The former judges and bar presidents—including Alabama Supreme Court Chief Justice Ernest Hornsby, Justice Ralph Cook, and Alabama Court of Criminal Appeals Presiding Judge William Bowen—wrote that “The obligation of loyalty is at its most acute in a death penalty case, where its disregard may cost one’s client his life.” Rahmati’s conduct, they wrote, was an “utter abandonment of his client’s interests” that was exacerbated by counsel’s incompetence. “Any reasonable mitigation investigation would have revealed childhood abuse by Acklin’s father months before trial,” they wrote, when “counsel could have avoided the conflict by not becoming financially beholden to Acklin’s abuser.” Counsel also violated the duty of candor to the court, the judges and bar presidents wrote, “by knowingly presenting false and misleading testimony [that] the trial court expressly relied upon … in sentencing Acklin to death, while counsel stood silent.”

Nick Acklin’s lawyers have asked the U.S. Supreme Court to overturn his death sentence and clarify the rules regarding attorney conflicts of interest. In 2013, an Alabama trial judge held an evidentiary hearing, ultimately rejecting Acklin’s claim. The legal ethics scholars’ brief called that decision a “departure from precedent and prevailing ethics norms.” The former judges urged the Supreme Court to intercede, saying Acklin’s execution under these circumstances would be unjust to him and would also damage “our system of justice itself.”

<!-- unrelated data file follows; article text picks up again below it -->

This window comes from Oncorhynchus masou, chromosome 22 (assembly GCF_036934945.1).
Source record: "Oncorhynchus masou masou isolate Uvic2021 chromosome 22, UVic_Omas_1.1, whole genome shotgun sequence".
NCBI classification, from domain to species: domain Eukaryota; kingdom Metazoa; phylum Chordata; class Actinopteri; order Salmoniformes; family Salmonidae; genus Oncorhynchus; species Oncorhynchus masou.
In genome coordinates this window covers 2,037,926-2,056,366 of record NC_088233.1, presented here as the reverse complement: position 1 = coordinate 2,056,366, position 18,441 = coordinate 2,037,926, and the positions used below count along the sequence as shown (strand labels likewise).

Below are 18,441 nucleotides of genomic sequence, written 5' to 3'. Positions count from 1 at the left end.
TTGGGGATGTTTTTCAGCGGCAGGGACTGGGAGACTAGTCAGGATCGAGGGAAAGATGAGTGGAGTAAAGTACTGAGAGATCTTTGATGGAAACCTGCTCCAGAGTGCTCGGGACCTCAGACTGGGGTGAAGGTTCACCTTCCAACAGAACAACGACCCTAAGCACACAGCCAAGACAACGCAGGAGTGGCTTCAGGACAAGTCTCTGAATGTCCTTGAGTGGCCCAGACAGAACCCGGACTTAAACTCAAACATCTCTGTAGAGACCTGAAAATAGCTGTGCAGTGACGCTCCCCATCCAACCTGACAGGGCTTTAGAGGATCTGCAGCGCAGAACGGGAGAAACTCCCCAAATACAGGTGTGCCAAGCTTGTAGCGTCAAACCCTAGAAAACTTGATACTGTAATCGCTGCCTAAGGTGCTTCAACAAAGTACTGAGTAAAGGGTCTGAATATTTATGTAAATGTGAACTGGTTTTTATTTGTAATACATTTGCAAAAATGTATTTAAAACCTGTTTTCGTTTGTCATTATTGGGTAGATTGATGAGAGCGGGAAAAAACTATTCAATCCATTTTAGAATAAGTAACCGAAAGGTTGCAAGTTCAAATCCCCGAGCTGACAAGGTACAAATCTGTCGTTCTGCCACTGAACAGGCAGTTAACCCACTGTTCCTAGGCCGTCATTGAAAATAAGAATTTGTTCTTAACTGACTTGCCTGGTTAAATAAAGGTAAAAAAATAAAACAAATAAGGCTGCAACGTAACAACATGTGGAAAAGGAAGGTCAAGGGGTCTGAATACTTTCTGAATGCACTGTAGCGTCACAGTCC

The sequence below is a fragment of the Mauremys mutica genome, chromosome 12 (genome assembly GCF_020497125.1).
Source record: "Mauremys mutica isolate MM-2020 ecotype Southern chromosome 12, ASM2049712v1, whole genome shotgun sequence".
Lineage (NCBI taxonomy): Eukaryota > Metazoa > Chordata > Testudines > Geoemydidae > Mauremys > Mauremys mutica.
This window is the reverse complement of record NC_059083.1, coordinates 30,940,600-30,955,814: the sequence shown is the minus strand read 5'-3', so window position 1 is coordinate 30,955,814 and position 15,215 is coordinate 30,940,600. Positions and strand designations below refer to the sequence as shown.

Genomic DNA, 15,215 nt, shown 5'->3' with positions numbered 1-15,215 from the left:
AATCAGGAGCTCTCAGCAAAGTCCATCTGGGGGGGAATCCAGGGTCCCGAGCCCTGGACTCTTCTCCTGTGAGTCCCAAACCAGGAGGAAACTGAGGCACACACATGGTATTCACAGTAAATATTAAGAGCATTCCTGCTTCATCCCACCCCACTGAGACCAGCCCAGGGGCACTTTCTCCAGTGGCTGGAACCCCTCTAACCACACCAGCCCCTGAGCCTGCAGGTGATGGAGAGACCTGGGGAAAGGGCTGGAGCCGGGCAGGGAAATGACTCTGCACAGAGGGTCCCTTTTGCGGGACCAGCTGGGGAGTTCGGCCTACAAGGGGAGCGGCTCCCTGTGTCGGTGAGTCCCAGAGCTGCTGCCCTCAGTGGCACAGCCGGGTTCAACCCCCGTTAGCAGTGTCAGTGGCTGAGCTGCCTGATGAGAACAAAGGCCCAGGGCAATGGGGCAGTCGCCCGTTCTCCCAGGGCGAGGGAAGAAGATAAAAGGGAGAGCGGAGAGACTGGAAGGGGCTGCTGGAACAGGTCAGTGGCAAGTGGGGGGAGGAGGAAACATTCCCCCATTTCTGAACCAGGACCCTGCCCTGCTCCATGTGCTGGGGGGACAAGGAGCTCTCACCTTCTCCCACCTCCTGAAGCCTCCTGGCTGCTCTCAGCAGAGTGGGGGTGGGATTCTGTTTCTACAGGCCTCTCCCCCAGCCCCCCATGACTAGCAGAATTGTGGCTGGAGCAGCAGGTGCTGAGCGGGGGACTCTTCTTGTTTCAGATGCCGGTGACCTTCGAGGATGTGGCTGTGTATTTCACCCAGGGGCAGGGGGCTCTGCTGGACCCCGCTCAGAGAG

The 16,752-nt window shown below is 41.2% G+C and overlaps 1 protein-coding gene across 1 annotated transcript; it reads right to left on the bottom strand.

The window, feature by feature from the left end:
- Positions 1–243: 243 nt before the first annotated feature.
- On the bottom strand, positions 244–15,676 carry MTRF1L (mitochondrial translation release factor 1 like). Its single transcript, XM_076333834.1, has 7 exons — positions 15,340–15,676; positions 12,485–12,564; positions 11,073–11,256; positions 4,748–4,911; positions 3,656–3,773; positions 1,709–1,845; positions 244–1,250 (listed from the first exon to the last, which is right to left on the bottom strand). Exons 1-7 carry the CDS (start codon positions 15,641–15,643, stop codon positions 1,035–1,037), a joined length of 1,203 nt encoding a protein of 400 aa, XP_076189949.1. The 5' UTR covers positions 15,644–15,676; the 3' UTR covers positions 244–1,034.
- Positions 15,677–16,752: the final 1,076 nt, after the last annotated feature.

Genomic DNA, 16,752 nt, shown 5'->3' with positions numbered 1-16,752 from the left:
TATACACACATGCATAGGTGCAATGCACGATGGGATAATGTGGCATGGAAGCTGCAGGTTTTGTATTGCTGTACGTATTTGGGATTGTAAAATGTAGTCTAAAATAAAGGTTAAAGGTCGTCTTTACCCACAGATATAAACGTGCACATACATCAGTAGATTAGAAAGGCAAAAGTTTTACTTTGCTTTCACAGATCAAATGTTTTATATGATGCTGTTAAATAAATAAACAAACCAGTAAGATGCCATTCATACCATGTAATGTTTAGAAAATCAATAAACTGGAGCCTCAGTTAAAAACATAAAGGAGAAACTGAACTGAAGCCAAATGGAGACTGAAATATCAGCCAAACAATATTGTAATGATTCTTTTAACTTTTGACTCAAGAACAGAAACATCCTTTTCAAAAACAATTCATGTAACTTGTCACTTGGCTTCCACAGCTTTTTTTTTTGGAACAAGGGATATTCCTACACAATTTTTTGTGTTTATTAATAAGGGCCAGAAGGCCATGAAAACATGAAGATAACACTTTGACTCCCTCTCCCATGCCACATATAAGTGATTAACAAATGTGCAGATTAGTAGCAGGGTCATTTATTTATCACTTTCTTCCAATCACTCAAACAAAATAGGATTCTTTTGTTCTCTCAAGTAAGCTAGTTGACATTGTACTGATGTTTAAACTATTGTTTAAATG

Supreme Court Decides that Executing a Person With Dementia Could Be Unconstitutional

The United States Supreme Court has reversed a decision of the Alabama state courts that would have permitted the execution of Vernon Madison (pictured)death-row prisoner whose severe dementia has left him with no memory of the crime for which he was sentenced to death and compromised his understanding of why he was to be executed. The Alabama courts had narrowly construed the Supreme Court’s past rulings that prohibited the execution of prisoners who had become mentally incompetentlimiting those rulings to cases in which a mentally ill prisoner’s lack of understanding of why he was being executed had been caused by psychosis or delusions. In a 5-3 decision on February 27, the Supreme Court ruled that the Eighth Amendment forbids the execution of a prisoner who does not have “a rational understanding of the reason for [his] execution,” irrespective of its cause. Writing for the Court, Justice Elana Kagan said: What matters  is  whether  a  person  has  the  ‘rational  understanding’ [the constitution] requires—not  whether  he  has  any  particular memory or any particular mental illness.” 

In 2015 and 2016, Madison suffered multiple severe strokes that caused him brain damage, vascular dementia, and retrograde amnesia. The strokes also left him with slurred speech, legally blind, incontinent, and unable to walk independentlyIn addition to having no memory of the offense, he can no longer recite the alphabet past the letter G, soils himself because he does not know there is a toilet in his cell, asks that his mother—who is dead—be informed of his strokes, and plans to move to Florida when he is out of jailMadison’s lawyers argued that he had become incompetent to be executed. At a hearing in state court, he presented evidence that he had no memory of the crime for which he was sentenced to death. The state’s expert agreed that Madison exhibited cognitive decline but said there was no evidence that his impairments were a product of psychosis or delusionsState prosecutors also argued to the state courts that the Supreme Court’s caselaw limited incompetency to be executed to cases involving psychotic mental illness. Emphasizing the absence of evidence of delusions or psychosis, the Alabama courts denied Madison’s competency claim.